Monday, June 6, 2016

Writer's Conference Basics, Part IV - Faculty

The previous posts in this series are as follows:

Part I, Conference Basics
Part II, Attendees

Part III, Staff and Volunteers

I'm ending this series with faculty information. For authors, serving as faculty helps to get both your name and your books in front of an audience. If you are faculty at a writer's conference, you'll be presenting to other writers. If it's at a convention, you'll likely have a mix of writers and readers.

How to become faculty: There are probably lots of ways I don't know about, but this post will cover the ones I do know. Each event is different in how they handle seeking speakers. I'm going to split this into three main categories:

Invitation - This one you really have no control over, but it's by far the easiest way! You may receive an invitation from an event to come speak for them. Maybe they were given your name as a recommendation from other speakers, or they've read your book, seen your website, or heard you speak elsewhere. The people who choose faculty often try to attend other events to scope out speakers they have there.

When you get an invitation, they may ask you to speak on specific topics or they will ask what you are comfortable speaking about. Another option, which I've found with conventions, is that you will be involved in a multi-tier process, wherein you are first asked to propose/suggest panels, and then sent a second email with the panels they will be going with, asking you which ones you'd like to be part of. They then assign everyone to the panels and notify you which ones you'll be on.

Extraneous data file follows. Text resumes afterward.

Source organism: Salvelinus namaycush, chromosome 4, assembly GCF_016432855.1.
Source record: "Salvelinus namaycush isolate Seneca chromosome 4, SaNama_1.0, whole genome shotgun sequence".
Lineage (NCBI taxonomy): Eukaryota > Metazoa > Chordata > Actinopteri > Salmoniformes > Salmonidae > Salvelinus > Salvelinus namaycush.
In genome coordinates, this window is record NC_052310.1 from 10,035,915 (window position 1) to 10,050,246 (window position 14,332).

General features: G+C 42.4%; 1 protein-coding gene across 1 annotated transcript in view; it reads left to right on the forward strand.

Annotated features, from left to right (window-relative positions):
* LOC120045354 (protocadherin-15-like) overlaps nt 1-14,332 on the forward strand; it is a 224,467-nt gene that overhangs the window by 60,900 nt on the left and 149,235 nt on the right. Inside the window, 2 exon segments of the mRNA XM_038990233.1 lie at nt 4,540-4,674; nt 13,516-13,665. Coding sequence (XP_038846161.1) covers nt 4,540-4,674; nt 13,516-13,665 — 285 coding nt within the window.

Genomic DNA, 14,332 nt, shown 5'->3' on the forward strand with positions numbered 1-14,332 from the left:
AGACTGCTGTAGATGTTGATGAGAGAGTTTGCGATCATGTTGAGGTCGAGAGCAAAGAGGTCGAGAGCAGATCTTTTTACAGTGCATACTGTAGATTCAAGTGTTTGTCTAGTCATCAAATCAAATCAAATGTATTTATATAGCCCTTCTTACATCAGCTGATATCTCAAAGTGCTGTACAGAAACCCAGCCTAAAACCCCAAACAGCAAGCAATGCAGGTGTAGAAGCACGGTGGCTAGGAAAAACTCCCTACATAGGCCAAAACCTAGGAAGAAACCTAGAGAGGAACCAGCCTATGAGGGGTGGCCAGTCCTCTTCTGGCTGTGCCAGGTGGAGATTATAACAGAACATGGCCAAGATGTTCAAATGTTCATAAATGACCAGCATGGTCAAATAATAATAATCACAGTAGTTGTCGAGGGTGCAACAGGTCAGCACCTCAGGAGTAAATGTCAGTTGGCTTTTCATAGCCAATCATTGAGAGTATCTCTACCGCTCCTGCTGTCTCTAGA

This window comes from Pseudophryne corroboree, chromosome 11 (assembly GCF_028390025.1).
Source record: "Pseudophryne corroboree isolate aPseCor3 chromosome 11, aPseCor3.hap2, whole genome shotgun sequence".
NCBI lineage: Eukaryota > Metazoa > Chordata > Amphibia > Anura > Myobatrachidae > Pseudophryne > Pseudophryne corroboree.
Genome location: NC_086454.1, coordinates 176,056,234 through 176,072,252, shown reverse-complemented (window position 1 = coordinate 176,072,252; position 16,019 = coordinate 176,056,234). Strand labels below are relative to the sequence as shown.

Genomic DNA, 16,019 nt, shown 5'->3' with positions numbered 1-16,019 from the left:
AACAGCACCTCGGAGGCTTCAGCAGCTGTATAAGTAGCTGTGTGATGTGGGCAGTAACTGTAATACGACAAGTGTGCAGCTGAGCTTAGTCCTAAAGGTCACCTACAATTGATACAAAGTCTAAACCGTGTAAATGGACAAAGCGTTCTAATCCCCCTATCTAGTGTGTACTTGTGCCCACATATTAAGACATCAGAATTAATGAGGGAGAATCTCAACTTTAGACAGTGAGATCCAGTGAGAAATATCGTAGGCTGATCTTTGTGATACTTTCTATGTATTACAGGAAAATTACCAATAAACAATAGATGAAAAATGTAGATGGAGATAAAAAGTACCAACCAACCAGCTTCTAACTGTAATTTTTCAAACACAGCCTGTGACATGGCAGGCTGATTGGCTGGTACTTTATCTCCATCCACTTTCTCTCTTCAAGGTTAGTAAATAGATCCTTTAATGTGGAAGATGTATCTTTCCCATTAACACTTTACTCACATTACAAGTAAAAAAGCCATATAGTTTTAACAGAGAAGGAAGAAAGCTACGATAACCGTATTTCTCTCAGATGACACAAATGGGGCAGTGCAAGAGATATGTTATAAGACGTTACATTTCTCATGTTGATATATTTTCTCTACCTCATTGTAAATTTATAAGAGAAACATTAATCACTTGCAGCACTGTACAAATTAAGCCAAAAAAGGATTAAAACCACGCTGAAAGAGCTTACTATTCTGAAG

Proposal - This is the most likely avenue for becoming a speaker. Go to the event website and look for information on how to be a speaker. For Pikes Peak Writers, we have a Proposal Portal. You propose each workshop individually, so you're not just proposing that you be a speaker. Go into this with specific workshops in mind. I will address below what information you need to have for workshop proposals. Other events/organizations may just ask for an email with your information, and they will follow up later for more information.

Who You Know - If you know someone involved with a conference or convention, you can ask them how to become faculty if you haven't been able to find it elsewhere. Sometimes you need an in to be a part of the faculty if it's something where they typically send invites instead of fielding proposals. Do understand that you can't rely on them to get you in, and don't expect your friends to break rules for you. That's a good way to break a friendship.

Questions to ask: When you are contacted to be faculty, either because you made a proposal or they've randomly invited you, there are questions you might want to ask. The most obvious ones, of course, are time, date, and location. If there is travel involved, find out if they pay for your travel and/or lodging. If there is an entry fee, ask whether you get free admittance or if you have to pay to attend.

Will you be able to sell your books there? Do they order them, have you consign, or ask you to handle payments yourself? If they haven't already told you, ask if they have topics they'd prefer for you to speak on. What is the estimated attendance and class size? Is food included, or will you be having to purchase your own food? If you have health issues, now is the time to let them know that to ensure they will make be able to make you comfortable.

What A/V do they have available? How do handouts work? How long should workshops be? Will you have duties beyond presenting your workshops, such as being a table host, giving critiques, etc.? What sort of audience should you expect (as in, should it be proper for kids, are these all mystery writers or writers from all genres, etc.)? Which of the workshops you pitched do they want you to do? And leading into the next question, what do they need from you, and when?